Kirkus Reviews
Greeley returns with The Sixth Chronicle of the O'Malley Family in the Twentieth Century, the first having been 1998's A Midwinter's Tale. In volume four, the Catholic O'Malleys of Chicago, Chucky and sexpot Rosemarie, began singing "September Song" in their early and middle 40s, though that late leaf-fall usually strikes in one's 50s or 60s. Or was it just blues for the Jack and Bobby Kennedy deaths? Now in their late 40s, the O'Malleys face Chucky's midlife identity crisis, volume five never having appeared at Kirkus. In any event, the plot appears to pick up where September Song (2001) left off-or else volume five made little difference. Now we find the O'Malleys in Rome, in 1978, and a new Pope being chosen (who will soon die and himself be replaced). First, there's Chucky describing for us his wife's postcoital body, which, for a fastidious man whom Jack Kennedy sent as our ambassador to Germany, seems boorish until Rosemarie, who takes up alternate chapters for the Crazy O'Malleys, reveals that "Our sex life wasn't always great, no one's is. But it was mostly good and often great, sometimes almost transcendent." Now Chucky's moping, sapped and disillusioned, a sad sack who's lost his rambunctiousness despite a once-great career as a decorated Korean vet, his spunk as a photographer of America's racial crisis in Little Rock, his ambassadorship, and later tiffs with LBJ about Vietnam. Though the O'Malleys were appointed by Paul VI to help revise birth-control teaching, their suggestions were ignored. They now fight a well-protected pedophile priest, then go up against Chicago's lying, corrupt, paranoid, fat, ugly, psychopathic Cardinal Archbishop Thomas John O'Neill, one of Greeley'sgrungiest creations, whose portrait Chucky shoots. Chucky collects a dossier on O'Neill to get Rome to dismiss him. The Pope sighs no. Now O'Neill shores up more power while Chucky's health wavers and evergreen family problems prick and writhe. Greeley, timeless as Rome, springs eternal.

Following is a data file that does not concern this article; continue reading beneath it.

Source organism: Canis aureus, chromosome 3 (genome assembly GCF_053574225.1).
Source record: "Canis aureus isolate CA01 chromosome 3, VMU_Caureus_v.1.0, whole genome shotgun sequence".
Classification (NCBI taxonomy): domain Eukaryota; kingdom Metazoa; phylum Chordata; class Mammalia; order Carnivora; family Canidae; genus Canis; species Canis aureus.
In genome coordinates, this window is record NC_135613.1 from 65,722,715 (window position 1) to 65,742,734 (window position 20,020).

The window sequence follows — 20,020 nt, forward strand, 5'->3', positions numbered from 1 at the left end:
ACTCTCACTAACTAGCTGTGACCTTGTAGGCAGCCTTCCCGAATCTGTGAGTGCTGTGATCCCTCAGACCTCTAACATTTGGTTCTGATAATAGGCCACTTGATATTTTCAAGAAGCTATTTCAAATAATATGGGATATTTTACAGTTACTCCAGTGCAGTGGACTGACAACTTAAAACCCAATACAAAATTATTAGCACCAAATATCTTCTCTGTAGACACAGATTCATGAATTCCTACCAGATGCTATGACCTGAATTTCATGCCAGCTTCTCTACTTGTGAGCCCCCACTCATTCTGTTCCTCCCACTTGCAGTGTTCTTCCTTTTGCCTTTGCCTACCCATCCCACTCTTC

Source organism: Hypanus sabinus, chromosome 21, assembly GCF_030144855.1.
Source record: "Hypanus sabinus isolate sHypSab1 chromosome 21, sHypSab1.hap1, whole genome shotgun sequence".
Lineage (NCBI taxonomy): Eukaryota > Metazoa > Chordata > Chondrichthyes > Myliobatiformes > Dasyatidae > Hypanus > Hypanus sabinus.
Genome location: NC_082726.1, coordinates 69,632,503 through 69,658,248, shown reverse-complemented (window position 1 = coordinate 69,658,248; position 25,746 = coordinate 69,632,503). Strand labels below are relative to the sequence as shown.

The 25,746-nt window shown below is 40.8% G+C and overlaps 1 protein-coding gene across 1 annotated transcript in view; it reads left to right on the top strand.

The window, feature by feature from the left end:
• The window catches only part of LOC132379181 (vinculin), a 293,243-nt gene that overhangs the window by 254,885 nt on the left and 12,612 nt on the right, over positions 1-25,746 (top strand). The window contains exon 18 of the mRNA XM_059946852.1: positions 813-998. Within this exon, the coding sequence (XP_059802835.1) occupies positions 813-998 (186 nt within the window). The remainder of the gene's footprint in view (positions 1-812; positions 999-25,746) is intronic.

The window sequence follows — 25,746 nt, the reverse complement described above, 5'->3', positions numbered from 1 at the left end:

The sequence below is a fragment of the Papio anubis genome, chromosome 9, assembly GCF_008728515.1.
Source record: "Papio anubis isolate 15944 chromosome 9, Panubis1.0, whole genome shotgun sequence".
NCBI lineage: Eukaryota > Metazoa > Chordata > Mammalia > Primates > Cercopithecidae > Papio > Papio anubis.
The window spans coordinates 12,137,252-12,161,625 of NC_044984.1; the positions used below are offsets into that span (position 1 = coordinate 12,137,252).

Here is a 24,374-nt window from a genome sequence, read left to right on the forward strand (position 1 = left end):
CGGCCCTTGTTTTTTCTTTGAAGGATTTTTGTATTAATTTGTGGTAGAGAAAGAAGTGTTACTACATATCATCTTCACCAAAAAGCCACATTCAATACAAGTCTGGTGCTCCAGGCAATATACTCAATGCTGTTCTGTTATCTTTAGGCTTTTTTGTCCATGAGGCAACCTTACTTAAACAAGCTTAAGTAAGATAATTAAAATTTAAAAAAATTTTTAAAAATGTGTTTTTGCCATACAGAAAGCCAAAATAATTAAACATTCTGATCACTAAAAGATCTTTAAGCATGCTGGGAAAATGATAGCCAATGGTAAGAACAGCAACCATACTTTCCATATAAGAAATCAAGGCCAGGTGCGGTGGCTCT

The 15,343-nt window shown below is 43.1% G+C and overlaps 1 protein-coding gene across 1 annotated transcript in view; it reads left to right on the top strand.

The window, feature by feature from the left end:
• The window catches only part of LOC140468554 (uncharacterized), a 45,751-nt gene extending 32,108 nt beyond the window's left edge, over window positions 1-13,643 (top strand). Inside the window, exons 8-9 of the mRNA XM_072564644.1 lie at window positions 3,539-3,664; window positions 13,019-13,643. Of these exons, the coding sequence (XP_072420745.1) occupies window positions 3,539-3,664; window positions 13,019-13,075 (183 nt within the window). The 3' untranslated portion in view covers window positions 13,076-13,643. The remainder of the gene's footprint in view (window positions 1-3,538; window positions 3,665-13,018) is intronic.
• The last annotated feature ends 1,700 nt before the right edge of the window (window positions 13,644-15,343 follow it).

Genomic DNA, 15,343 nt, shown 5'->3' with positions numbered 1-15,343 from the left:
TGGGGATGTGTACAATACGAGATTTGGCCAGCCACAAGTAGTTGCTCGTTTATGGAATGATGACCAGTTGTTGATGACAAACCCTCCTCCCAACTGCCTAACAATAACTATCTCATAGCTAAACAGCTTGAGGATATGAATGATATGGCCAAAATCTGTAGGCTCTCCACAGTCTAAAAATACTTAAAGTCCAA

From the Publisher
"A master storyteller." —Nelson DeMille

"A truly well-crafted read. The O’Malleys are a wonderful Irish family, full of good humor and love, against the backdrop of a very trying era in American history." —Romantic Times on September Song

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Product Details

ISBN-13:
9780765342386
Publisher:
Tom Doherty Associates
Publication date:
05/01/2004
Series:
Family Saga Series, #5
Edition description:
REV
Pages:
368
Product dimensions:
4.18(w) x 6.75(h) x 0.90(d)

Read an Excerpt

Chuck

1978

"You might," the naked woman said to me, "make model airplanes."

"Ah," I said, as I caressed her firm, sweaty belly, an essential of afterplay as I had learned long ago.